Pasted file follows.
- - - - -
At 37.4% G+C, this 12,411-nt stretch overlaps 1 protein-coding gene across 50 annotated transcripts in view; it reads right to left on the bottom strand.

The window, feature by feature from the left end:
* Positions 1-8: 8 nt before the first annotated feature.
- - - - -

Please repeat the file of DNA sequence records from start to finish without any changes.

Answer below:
At 37.4% G+C, this 12,411-nt stretch overlaps 1 protein-coding gene across 50 annotated transcripts in view; it reads right to left on the bottom strand.

The window, feature by feature from the left end:
* Positions 1-8: 8 nt before the first annotated feature.